We traveled to Virginia this summer to visit family and take a trip to the past, for history is the connection between then, now, and the future.
The Jamestown Settlement, (a replica depicting life in 1607, near the original landing site), pushed my imagination to such heights it left me at once breathless and captivated.
Directly behind us is the site of the first landing
Having lived in Europe for twenty years, I was always immersed in history. Just to scratch the surface, the Roman incursion dates back to circa 200 AD, or The Dark Ages (we can go back to Prehistoric Europe, but that’s too far). The continent was once divided by a World War. The 1989 Revolution ended dictators’ reign in the Autumn of Nations era, the end of totalitarianism. And debating politics and history is a European pastime.
It stands to reason that American history fascinates those from the old continent. For a fairly young country, America has a captivating past. A visit to Jamestown and Williamsburg is much like going back in time, especially as archeologists are still digging up the site uncovering skeletons — and not necessarily the bony kind.
Virginia –and more so Jamestown — offers a unique look at America’s birth and her first steps into the world. And bearing witness to the past is an experience no history book can replace.
There are the early growth pains — a small colony, doomed to perish yet extending westward as far as the Mississippi River. And there is, now, an abundance of data solving a paradox — what’s before us cannot be denied — a plethora of artifacts dating back to the beginning of this nation’s story.
Replica of the first colony
A story that started with 214 men and boys, disembarking up James River, struggling to survive, failing and dying en masse. It’s incomprehensible that the few left (fifty of them, maybe) survived with the help of new arrivals, overcame (by terrible means) the natives, then pushed south, north, and later west.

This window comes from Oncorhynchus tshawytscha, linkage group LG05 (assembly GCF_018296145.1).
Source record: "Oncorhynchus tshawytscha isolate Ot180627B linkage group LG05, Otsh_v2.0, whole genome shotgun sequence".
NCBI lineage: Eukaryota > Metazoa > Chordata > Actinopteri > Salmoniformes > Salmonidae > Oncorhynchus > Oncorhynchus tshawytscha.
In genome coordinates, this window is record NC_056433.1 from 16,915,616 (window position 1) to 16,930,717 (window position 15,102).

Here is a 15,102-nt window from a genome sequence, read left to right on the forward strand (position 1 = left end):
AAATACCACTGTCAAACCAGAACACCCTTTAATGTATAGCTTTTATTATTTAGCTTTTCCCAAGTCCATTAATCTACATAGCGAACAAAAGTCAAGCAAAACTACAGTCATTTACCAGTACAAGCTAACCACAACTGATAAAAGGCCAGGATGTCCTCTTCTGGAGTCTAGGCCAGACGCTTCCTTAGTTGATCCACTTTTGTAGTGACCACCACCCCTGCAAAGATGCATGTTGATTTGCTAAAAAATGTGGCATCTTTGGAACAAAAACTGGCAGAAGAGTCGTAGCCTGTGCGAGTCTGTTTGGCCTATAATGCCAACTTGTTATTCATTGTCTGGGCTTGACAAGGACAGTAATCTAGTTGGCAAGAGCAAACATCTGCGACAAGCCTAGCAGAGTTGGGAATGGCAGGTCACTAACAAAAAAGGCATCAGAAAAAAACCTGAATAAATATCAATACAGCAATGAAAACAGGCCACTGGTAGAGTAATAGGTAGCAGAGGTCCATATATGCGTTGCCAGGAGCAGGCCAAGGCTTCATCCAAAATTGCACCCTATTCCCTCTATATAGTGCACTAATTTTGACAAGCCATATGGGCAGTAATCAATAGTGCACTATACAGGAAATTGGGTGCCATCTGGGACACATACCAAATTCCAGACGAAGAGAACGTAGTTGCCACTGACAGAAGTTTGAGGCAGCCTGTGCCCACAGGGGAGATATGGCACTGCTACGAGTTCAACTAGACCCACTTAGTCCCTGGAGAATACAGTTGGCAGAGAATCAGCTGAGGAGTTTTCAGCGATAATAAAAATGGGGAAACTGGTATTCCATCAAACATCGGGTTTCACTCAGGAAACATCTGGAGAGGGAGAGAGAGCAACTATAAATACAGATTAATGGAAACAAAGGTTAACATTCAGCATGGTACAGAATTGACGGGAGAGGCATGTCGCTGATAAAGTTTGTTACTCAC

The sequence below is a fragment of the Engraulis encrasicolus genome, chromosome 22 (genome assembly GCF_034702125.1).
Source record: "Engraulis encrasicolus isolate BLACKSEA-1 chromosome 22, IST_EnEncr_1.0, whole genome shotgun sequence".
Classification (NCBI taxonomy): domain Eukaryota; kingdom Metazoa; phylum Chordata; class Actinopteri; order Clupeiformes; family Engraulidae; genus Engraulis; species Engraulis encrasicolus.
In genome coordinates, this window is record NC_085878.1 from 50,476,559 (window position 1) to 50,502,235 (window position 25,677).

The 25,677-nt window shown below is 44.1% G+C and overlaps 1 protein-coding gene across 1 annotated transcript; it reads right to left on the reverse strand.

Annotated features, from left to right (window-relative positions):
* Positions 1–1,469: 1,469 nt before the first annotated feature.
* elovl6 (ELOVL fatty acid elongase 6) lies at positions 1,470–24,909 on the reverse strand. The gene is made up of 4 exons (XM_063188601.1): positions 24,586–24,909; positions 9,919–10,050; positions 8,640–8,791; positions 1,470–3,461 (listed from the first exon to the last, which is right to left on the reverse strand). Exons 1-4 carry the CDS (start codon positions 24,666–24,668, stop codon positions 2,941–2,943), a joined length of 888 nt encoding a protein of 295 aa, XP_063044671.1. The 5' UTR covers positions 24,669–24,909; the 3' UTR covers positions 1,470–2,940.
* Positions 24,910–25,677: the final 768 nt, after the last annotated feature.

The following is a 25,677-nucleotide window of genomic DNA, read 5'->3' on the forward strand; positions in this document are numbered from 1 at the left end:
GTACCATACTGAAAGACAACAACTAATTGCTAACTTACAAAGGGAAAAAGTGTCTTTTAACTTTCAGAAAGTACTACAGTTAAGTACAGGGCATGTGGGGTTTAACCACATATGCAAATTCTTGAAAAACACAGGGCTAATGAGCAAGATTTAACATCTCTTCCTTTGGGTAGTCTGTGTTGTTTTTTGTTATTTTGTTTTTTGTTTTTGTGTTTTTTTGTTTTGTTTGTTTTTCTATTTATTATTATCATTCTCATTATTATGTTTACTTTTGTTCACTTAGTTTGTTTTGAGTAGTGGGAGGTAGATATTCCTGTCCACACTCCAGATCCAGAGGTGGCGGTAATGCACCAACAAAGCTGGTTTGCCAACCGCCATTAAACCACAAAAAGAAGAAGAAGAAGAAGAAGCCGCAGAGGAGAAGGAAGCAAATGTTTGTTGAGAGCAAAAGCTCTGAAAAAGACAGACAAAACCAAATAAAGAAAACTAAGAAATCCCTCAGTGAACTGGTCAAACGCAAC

In Jamestown we also had a look at the Powhatan Indians of Virginia, an Algonquian-speaking people (a language spoken from Labrador to South Carolina and west to the Great Plains), at their villages, customs and traditions.
A look at John Smith the British diplomat, and Pocahontas the daughter of Powhatan chief, forging an unlikely partnership.
A look at the first slaves, one among them Angela of Ndongo, West Africa, brought to Virginia in 1619 on a Portuguese slave ship seized by British pirates.
A look at Bartholomew Gosnold, a dominant figure in the Virginia Company of London. Had he not died soon after arrival in Jamestown, Gosnold might have changed the course of history and become the original founding father of this nation.
Sure, on the world stage American is a young country. Yet a visit to Jamestown and Williamsburg turns five hundred years into the Himalayas of histories, each step up the path more overwhelming and breathtaking than the one before.
Image credit: Powhatan Indians, from https://encrypted-tbn2.gstatic.com